Keith DeCandido
7. krad
My title for this was always The X-Files: I Want to Give a Damn (But I Really Can't).

---Keith R.A. DeCandido
Kristen Templet
8. SF_Fangirl
I never saw this movie despite being a very obsessed X Phile during the early years. I quit watching the tv series the last season or two and couldn't care about this movie which was simply not terribly good. Because really if they were going to spend the money, the best place to spend it after the actors was a good script.
Jack Flynn
9. JackofMidworld
I thought I'd seen this one but, once I started reading, I realized that I hadn't. I wanted to stop reading but, much like a bile-man trapped by an escalator, I couldn't. And now I'm glad that I didn't see it, since, if I had, I probably would've gone out LOOKING for an escalator to get eaten by.

This is the reason I'm glad they didn't try to make a Millenium movie, though.
10. AlanHK
@9: There was plenty of story left to tell for Millenium. But X-Files ran out of steam 2 or 3 years before the finale, which at least tried to wrap everything up. And failed, because the mythos was just completely ad hoc and self contradictory. So this movie was just an extended monster-of -the-week episode, and not one of the better ones.
Ian Tregillis
11. ITregillis
You might tell yourself they’re low—you might tell yourself that even
as you quietly buy the very same snack you bought when you went to see Fight the Future—but you’re lying to yourself. The X-Files has a hold on you. Distant, but deep.

This brillaintly summarizes my own feelings when I went to see this movie. Well said.

Yeah. Totally mediocre monster-of-the-week storyline. I don't mind the notion of the second feature film being a MOTW storyline rather than a mytharc story; often the gems of each season were the unexpectedly wonderful standalone episodes. But this mess... this incredibly apathetic mess...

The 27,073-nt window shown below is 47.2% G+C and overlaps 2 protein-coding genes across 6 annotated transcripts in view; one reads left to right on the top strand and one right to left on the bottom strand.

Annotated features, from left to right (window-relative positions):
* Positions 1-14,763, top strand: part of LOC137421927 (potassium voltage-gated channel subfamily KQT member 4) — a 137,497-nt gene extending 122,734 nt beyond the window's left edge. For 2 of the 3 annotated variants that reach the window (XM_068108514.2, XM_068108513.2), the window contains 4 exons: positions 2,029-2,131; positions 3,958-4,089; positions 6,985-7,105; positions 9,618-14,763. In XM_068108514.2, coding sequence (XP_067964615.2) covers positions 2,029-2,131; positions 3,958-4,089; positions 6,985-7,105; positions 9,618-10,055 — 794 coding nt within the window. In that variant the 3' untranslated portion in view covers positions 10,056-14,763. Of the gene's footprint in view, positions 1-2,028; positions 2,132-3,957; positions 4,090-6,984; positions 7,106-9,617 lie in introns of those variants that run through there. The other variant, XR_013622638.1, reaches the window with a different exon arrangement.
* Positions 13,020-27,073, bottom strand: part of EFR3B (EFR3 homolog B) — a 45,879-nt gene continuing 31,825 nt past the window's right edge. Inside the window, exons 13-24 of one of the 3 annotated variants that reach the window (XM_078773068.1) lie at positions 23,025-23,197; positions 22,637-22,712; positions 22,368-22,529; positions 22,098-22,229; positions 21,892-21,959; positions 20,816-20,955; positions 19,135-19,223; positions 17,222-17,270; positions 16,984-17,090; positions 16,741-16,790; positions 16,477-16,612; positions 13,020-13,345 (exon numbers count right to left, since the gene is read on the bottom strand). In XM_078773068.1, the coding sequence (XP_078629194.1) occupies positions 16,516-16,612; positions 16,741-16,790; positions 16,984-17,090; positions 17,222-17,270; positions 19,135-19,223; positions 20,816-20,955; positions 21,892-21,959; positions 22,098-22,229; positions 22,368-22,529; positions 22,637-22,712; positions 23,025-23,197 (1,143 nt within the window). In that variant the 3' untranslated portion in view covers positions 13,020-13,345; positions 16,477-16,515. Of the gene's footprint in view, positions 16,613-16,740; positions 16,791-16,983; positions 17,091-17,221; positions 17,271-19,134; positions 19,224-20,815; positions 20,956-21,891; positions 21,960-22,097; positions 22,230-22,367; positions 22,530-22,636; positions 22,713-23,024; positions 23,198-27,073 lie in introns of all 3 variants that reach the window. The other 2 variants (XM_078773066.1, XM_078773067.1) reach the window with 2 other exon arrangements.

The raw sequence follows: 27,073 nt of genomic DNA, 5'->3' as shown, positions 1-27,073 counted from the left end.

I read somewhere that Carter & Co. were in a hurry to finish the first draft of this script before the Writers' Guild strike went into effect. I get the impression that they basically went with the unpolished unrevised first draft script. That's all just supposition, but it sort of makes the movie make more sense to me.

Thank you for taking us along on this rewatch. It's been a blast re-engaging with this show and seeing it with fresh eyes.
Jack Flynn
12. JackofMidworld
10. AlanHK - Oh, I agree, I'm just afraid. Afraid or not, if Frank Black makes an appearance, I'll be at the front of the line for the ticket.

Now that I think about it, enough time has passed that Jordan could probably pick up the job...even though I don't think I'd wish Frank's "gift" on my child, if it were up to me.
13. QHS
The frustrating thing about this movie is that they went through all the effort to reunite the X-Files cast for a movie with plot that'd be considered a mediocre MOTW episode. Really? You resurrected the brand after six long years for this? It was the final death rattle of fan goodwill.
14. Robinn
Whew! I am really glad that I didn't see this movie! I had a feeling it would be absolute dreck. The article and the comments pfove it! Now that I know, I will make a point of never seeing it. I did like Millenium but don't know what to think about a movie.... I don't know if Chris Carter has it in him to write a great movie. The series was far better than the lame movies are! Thanks for the warning!!
15. missallen
Oh, I saw this movie. I wish I could have unseen it. I wanted to kick Mulder in the teeth. I wanted to shake Scully out of her addiction to Catholicism. I wanted MOAR SKINNER, the sexy one...

I also wanted a plot that made sense and an end to the tomfoolery of the last 2 seasons of the X-Files. I got none of the above. so sad.
17. Ingrid
At least they're sharing a bed these days.
That's what I took away from this movie.